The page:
This picture, which I chose on the spur of the moment, is tempting me to somehow riff off the idea of a truckload of Cambodian monks. But I've tried it twice, and it's not working. So let's forget about that angle.
As I mentioned in yesterday's post, I found myself at a low point over the last couple of weeks. After a fairly rich summer -- which nonetheless brought many trials in terms of my physical state, due to the parasite I acquired and its aftermath -- I have reached the moment in the year where the tide begins to ebb, and one needs to practice more containment and gather oneself inward. That has been more challenging than usual this year.
Even allowing for the generous support which is provided both from within and without on a daily basis, things may become quite difficult--from the inside.
As that happens, one can discover that one begins to meet one's life differently. In my own case, people are noticing it -- I am more subdued, I have become quieter and talk less than I used to. This seems to be a fairly solid change, because it has been this way for some months now. I am less agitated than I used to be. Annie, my Christian mentor here at work, mentioned it today. She said I'm not "in character." She knows I'm not depressed or unhappy, but I am certainly not bouncing around the way I usually do.
The perspective I am gaining on the question of our life and the organism turns me back, as has been the case for years, to the question of who we are and where we are going. That is, who I am, and where I am going. An increasing awareness of the organism and the biological nature of this existence intersects with the awareness that there is an energy that expresses itself. These two features of life are distinct from one another, yet they cannot find a marriage without the intersection point inhabited by this thing we call consciousness.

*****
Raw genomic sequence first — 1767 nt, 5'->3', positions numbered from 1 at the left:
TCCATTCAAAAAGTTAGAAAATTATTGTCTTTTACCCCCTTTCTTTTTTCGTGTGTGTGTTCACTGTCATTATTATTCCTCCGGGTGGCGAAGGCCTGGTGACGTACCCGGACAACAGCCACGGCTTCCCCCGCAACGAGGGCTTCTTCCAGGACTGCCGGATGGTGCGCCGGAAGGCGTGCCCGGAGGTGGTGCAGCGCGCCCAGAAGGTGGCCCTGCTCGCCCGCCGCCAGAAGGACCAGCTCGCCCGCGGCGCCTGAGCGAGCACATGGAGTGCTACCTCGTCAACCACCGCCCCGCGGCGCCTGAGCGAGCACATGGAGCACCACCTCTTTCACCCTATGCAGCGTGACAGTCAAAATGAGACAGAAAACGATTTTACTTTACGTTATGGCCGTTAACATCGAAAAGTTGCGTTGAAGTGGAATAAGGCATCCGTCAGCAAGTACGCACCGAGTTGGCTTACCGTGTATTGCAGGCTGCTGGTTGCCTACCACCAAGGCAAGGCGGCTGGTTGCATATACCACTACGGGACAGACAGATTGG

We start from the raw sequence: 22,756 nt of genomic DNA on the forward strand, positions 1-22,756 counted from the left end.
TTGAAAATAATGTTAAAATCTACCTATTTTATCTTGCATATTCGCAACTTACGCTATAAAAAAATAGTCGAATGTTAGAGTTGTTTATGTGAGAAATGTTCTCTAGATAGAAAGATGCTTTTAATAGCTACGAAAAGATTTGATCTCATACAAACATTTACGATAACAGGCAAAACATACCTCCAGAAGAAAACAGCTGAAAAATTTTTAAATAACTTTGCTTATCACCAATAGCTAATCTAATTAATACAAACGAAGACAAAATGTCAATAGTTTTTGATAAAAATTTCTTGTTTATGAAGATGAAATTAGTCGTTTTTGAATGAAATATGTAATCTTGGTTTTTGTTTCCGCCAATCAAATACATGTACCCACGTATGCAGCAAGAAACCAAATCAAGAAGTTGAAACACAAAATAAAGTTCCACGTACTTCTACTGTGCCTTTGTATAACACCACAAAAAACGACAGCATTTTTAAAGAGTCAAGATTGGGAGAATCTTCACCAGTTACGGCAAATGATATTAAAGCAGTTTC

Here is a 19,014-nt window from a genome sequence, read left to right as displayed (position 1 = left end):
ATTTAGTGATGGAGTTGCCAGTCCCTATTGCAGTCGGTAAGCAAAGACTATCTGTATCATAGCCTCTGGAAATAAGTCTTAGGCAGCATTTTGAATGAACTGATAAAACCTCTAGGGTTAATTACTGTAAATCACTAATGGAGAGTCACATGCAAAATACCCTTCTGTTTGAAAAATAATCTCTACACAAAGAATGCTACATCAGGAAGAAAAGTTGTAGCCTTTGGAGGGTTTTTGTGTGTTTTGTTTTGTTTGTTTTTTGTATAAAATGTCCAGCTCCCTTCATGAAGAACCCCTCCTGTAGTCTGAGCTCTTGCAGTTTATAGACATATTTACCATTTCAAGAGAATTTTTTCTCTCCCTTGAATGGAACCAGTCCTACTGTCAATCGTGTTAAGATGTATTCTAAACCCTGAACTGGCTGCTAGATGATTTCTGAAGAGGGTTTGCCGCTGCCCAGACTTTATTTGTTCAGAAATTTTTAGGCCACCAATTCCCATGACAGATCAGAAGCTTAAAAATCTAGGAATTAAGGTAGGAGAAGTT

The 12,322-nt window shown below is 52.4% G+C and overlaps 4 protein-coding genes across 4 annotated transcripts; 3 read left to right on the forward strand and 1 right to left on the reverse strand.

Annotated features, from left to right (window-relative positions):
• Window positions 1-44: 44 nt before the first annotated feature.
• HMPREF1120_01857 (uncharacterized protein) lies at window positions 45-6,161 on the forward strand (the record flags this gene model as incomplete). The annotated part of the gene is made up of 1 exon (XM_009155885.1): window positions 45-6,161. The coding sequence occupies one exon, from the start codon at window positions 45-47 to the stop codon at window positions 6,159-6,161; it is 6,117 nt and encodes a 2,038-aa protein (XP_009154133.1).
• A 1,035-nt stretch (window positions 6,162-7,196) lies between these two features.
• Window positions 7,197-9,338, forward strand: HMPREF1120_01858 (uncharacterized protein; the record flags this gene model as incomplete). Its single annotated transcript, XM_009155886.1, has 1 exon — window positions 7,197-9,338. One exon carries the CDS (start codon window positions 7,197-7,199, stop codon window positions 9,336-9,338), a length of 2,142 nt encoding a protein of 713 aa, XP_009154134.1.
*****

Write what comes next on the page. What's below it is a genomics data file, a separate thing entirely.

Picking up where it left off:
In the midst of this, I see a disturbing temptation to turn in one direction or the other, rather than to inhabit both of them. To stand in the middle between inwardness and outwardness is much more difficult than to be outward or to be inward. Consciousness is a slippery thing that insists on polarizing in one direction or the other. Even more annoyingly, it tends to want to wander around like a cow out to pasture. Pointing it in a consistent direction turns out to be a rather difficult task.
It's notable that my emotional state has a great deal to do with my enthusiasm for work and effort. There has been a distinct arising of a negative polarity recently, and as the overall amount of energy available for support ebbs, the tendency has been to become attached to that. At the same time, the increasing equilibrium within me has managed to resist it.
Last week, I had a terribly negative confrontation with another individual who attacked me verbally in a completely unjustified and rather excessive manner, and although I certainly reacted -- physiologically, I got the usual shock treatment -- I managed to maintain my footing and come back at the other person in a very reasonable way, although I did raise my voice. I avoided accusations, ugliness, and simply pointed out that this person should not be behaving that way, especially in my own house. (This person was not, dear readers, one of my family or relatives.)